In their opening statements, all four CEOs had embraced only-in-America. At last week's gikii, Chris Marsden countered with this list of technology inventions by Europeans: the Linux kernel (Finland); the Opera browser (Norway), Skype (Estonia); the chip maker ARM (UK), the Raspberry Pi (UK); the VLC media player, and an obscure technology called the World Wide Web (UK, working in Switzerland). "Social good," Marsden concluded, "rather than unicorns". Some of those - Skype, ARM, Opera - were certainly sold off to other parts of the world. But all of the big four have benefited from at least one of them.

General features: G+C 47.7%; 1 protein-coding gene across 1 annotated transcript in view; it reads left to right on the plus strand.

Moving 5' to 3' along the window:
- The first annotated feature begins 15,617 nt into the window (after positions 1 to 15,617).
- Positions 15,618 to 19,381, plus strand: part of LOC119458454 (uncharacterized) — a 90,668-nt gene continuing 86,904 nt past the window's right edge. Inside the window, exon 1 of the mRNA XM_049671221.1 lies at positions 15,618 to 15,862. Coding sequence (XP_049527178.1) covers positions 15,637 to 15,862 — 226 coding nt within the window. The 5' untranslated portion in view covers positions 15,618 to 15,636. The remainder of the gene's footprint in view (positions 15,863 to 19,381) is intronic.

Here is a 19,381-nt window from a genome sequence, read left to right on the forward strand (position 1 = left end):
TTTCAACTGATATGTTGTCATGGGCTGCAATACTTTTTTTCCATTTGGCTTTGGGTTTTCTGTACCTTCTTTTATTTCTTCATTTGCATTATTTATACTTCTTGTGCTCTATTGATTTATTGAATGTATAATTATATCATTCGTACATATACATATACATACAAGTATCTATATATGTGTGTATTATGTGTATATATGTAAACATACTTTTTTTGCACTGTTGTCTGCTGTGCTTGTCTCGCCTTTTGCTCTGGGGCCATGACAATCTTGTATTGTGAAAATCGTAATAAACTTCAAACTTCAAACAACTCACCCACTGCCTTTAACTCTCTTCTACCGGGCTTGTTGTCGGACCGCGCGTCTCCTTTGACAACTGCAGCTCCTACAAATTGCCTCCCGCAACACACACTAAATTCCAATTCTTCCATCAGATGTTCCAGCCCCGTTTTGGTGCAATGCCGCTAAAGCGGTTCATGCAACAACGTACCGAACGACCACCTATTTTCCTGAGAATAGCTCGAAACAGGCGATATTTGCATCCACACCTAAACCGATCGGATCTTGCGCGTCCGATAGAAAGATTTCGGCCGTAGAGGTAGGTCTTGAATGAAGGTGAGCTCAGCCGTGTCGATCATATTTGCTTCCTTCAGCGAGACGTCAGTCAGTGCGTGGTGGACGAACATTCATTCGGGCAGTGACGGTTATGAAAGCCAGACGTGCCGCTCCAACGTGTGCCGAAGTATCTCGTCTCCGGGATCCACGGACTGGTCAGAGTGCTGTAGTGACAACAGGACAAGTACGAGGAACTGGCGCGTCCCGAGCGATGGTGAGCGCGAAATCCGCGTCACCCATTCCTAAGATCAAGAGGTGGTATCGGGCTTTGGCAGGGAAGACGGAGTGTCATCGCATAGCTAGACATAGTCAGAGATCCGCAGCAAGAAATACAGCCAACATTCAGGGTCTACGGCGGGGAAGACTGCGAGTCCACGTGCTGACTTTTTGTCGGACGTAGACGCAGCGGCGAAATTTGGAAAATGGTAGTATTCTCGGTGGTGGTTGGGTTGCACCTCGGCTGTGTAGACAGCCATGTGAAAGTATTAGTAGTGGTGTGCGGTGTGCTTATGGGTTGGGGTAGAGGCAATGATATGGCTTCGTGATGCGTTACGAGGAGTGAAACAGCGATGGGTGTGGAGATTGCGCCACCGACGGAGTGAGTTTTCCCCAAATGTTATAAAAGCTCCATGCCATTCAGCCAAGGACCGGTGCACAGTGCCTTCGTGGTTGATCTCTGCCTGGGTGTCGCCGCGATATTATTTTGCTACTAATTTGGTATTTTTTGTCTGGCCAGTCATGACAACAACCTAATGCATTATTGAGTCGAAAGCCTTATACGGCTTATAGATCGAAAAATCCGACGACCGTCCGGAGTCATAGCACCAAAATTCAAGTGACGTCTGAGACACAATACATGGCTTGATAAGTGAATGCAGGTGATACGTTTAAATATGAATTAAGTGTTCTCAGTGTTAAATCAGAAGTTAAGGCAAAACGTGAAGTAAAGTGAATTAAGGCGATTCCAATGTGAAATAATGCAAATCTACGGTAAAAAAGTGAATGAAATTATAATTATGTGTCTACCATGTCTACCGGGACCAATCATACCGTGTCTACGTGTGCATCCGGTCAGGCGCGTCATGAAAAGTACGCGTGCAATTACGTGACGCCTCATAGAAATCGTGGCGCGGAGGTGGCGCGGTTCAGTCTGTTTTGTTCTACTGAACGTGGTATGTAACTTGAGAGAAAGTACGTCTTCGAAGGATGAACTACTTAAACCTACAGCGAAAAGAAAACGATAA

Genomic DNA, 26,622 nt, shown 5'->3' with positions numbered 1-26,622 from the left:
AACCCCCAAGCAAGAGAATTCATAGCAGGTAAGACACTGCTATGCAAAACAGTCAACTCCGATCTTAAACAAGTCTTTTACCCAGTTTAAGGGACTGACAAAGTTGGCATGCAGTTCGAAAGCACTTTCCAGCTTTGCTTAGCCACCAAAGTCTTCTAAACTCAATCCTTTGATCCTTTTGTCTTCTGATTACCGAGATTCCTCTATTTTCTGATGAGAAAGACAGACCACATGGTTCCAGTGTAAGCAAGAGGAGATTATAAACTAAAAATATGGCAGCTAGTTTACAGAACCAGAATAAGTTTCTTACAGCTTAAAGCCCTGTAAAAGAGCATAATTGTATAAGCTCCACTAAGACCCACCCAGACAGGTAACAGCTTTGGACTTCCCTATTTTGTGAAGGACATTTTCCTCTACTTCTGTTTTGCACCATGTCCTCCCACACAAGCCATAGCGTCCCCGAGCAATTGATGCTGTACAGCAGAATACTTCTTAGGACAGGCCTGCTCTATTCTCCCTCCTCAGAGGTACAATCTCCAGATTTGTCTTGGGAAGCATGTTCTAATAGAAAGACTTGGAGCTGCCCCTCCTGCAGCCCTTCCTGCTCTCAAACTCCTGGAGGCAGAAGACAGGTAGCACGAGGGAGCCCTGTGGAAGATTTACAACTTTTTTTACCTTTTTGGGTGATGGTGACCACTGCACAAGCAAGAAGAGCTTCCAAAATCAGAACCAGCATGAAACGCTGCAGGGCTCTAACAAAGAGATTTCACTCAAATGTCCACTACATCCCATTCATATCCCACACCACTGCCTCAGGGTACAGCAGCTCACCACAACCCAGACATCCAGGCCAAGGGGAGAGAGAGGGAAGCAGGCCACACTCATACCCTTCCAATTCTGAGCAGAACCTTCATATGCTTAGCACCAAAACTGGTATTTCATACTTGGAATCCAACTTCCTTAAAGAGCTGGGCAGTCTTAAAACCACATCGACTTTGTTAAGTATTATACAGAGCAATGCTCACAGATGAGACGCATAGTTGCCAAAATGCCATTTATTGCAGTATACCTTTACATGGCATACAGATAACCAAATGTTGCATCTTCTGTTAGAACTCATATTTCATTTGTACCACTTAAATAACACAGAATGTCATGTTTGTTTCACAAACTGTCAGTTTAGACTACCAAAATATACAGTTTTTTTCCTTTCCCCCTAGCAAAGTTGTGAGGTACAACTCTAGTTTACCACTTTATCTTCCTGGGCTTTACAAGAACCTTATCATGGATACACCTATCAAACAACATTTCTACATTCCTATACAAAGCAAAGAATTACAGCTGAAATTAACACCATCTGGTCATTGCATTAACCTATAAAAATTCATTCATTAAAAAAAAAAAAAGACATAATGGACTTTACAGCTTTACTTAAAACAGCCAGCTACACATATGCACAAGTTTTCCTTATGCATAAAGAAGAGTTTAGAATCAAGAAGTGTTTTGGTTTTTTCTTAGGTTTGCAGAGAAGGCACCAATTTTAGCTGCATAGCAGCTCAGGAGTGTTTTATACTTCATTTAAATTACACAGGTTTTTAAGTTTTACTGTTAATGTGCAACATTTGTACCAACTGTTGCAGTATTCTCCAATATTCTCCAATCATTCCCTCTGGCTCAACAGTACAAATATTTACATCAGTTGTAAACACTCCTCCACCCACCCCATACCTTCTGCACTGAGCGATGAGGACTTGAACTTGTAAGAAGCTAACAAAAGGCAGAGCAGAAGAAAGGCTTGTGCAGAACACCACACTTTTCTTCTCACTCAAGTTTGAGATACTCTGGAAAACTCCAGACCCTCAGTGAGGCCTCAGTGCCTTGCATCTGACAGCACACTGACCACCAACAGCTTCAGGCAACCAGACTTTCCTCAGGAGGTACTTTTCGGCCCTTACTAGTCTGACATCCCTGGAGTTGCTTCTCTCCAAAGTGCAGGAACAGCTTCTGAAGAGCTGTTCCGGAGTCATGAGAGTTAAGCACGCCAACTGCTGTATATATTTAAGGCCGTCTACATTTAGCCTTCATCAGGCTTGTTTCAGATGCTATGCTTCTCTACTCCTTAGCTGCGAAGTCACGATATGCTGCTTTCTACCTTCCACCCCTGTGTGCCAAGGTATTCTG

Illustrations: Jeff Bezos, Mark Zuckerberg, Sundar Pichai, and Tim Cook are sworn in via Webex.

Wendy M. Grossman is the 2013 winner of the Enigma Award. Her Web site has an extensive archive of her books, articles, and music, and an archive of earlier columns in this series. Stories about the border wars between cyberspace and real life are posted occasionally during the week at the net.wars Pinboard - or follow on Twitter.

July 31, 2020

Driving while invisible

jamesbond-invisiblecar.jpegThe point is not whether it's ludicrous but whether it breaks the law.

Until Hannah Smethurst began speaking at this week's gikii event - the year's chance to mix law, digital rights, and popular culture - I had not realized just how many invisible vehicles there are in our books and films. A brief trawl turns up: Wonder Woman's invisible jet, Harry Potter's invisibility cloak and other invisibility devices, and James Bond's invisible Aston Martin. Do not trouble me with your petty complaints about physics. This is about the law.